CBS NEEDS HELP IN NCAA COVERAGE:  You could never (and never will) properly cover 32 NCAA games in two days on one TV channel.  You can’t even cover eight games in one day if CBS insists on starting them at similar times (at least stagger the starts 20 minutes apart, not five or ten).  The absurdity of it all came home to roost on Sunday as CBS didn’t know what to do with the amazingly exciting Butler-Tennessee game, which went into overtime, while at the same time 10 seed Davidson was stunning 2 seed Georgetown.  First CBS essentially ignored the Georgetown game but once Butler-Tennessee went OT, they had no choice and proceeded to switch back and forth so many times as to give one a headache.  During all of this time, a very close, exciting (I think, we never saw it) game between 12 seed Western Kentucky and 13 seed San Diego was never shown down the stretch by CBS.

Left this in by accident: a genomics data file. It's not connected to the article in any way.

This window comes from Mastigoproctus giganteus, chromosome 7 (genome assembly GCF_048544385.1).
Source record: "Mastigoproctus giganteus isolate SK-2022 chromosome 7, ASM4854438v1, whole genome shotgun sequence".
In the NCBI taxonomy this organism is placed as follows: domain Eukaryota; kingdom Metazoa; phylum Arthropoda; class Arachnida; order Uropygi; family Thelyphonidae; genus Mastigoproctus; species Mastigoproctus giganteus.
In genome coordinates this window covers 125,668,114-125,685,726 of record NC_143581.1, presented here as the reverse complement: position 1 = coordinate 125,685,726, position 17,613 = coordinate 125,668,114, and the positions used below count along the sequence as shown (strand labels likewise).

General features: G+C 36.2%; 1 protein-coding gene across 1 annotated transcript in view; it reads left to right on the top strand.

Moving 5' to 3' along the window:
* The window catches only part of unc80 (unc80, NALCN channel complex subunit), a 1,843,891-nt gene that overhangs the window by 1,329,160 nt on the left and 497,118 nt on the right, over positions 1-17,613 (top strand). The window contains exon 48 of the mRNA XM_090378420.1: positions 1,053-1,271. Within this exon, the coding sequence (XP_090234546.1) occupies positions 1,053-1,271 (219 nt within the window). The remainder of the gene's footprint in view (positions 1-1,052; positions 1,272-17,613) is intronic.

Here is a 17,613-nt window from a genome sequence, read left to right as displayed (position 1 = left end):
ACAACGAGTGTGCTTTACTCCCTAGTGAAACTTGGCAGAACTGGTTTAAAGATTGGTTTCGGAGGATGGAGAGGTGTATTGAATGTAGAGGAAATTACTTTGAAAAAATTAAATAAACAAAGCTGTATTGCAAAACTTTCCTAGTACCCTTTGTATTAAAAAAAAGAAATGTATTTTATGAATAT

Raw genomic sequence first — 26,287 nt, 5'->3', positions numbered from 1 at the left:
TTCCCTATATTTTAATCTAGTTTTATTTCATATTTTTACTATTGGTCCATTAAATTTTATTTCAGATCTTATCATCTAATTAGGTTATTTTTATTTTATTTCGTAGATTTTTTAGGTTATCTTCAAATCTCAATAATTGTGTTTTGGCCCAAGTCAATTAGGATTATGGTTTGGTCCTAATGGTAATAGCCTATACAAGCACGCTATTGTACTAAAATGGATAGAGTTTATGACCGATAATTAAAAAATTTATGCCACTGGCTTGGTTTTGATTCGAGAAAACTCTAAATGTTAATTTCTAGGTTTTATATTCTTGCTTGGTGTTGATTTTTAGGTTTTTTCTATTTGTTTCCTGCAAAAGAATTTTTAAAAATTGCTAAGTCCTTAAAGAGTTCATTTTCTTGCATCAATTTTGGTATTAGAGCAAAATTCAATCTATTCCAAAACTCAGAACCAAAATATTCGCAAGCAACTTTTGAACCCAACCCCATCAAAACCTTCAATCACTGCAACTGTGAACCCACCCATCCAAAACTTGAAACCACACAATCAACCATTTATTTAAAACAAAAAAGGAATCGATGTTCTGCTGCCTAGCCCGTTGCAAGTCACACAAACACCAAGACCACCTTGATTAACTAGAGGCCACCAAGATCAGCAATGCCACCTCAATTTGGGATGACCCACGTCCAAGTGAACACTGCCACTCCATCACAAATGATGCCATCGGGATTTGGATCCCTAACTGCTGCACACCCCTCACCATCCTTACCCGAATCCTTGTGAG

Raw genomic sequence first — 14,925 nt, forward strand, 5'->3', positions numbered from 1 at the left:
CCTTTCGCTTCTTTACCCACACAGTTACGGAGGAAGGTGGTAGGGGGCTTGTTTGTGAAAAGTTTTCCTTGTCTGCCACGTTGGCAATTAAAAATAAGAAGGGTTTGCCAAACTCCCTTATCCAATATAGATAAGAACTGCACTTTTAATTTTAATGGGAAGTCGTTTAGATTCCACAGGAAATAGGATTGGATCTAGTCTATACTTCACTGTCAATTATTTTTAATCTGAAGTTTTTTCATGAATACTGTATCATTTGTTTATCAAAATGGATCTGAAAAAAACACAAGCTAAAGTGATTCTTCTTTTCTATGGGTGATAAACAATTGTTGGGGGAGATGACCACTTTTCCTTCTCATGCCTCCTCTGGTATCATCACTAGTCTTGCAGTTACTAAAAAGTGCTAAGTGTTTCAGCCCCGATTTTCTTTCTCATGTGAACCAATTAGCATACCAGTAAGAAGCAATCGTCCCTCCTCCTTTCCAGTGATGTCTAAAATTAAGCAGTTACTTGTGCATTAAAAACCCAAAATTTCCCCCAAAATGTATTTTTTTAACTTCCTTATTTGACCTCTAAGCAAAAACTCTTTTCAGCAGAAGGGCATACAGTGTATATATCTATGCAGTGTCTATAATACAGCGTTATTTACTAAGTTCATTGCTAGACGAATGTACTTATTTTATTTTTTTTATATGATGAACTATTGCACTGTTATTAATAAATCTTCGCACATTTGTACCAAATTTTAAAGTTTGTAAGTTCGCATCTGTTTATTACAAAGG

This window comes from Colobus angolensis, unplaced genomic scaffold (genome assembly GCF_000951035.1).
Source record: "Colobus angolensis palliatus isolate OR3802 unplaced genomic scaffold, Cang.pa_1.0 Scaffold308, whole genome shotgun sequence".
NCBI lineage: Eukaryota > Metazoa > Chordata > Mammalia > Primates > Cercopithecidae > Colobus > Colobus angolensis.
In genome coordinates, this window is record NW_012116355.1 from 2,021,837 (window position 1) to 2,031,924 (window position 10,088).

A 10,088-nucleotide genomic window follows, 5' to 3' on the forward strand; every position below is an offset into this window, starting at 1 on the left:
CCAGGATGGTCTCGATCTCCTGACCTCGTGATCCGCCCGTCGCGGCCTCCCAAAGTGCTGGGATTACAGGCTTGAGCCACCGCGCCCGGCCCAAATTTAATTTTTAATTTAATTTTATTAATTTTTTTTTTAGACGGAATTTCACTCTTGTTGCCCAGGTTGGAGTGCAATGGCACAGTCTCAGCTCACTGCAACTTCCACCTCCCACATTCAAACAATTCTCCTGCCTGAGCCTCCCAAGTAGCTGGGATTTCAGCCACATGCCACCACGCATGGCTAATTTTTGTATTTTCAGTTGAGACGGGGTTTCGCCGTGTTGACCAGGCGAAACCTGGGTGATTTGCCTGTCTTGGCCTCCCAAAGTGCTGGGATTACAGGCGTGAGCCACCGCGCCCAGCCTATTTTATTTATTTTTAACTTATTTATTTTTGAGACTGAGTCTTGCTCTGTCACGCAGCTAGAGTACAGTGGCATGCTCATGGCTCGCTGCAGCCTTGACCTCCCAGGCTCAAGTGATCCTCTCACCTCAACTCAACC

What can CBS do?  Well, there are a few things.  Besides staggering the start times in a more intelligent way, CBS should really consider using a second channel to show the tournament (imagine what ESPN could do – you’d have to think they’d have the ability to get to every big part of every game on one station or another (or another, or another)).  If necessary, as it clearly was on Sunday, CBS could have gone with a split-screen, showing both the Tennessee overtime and the end of Georgetown.  Personally, I don’t like split-screens (Direct TV’s four-in-one screen, offered for $19.95 a day, was poor because approximately one-third of the screen was devoted to other scores and, of course, commercials), but, in this instance, someone at CBS with a brain and some power should have been bold and put up both at once.